Researchers detect a robust Majorana quasiparticle and show how it can be turned on and off
July 8, 2019
The fame of the Majorana particle stems from its strange properties — it is the only particle that is its own antiparticle — and from its potential to be harnessed for future quantum computing.
In recent years, a handful of groups including one from Princeton, have reported finding the Majorana quasiparticles in various materials, but the challenge is how to manipulate them for quantum computation.
In a new study published in the journal Science, the NSF-supported Princeton team reports a way to control Majorana quasiparticles in a setting that also makes them more robust. The setting combines a superconductor and an exotic material called a topological insulator to make Majoranas especially resilient against destruction by heat or vibrations from the outside environment. The team also demonstrated a way to turn the Majorana on or off by using small magnets integrated into the device.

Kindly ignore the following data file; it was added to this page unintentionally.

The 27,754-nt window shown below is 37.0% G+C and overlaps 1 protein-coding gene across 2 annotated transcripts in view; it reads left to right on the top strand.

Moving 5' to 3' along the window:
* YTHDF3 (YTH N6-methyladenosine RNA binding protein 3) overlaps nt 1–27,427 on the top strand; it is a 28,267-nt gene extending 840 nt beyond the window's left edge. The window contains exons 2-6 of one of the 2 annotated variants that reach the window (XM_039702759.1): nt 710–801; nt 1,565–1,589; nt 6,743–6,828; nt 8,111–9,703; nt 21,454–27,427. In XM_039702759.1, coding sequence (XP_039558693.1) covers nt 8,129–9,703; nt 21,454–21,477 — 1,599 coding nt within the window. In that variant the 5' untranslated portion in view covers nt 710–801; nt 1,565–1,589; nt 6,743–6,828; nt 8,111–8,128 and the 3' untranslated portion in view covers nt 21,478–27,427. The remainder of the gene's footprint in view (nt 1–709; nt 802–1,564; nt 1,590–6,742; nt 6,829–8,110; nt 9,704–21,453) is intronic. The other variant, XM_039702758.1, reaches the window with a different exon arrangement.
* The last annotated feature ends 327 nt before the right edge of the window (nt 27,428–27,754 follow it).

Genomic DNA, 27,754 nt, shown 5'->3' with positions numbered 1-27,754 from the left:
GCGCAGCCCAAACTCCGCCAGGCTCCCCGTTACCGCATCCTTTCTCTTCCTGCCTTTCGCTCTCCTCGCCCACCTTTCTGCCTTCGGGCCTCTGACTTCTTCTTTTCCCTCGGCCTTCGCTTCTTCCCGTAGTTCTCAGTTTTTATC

“Understanding and controlling the properties of novel electronic materials is key to future advances in many areas of science and technology, such as quantum computing,” said Tomasz Durakiewicz, a program director in NSF’s Division of Materials Research, who awarded the study. “The ability to control Majoranas is a truly transformative achievement.”
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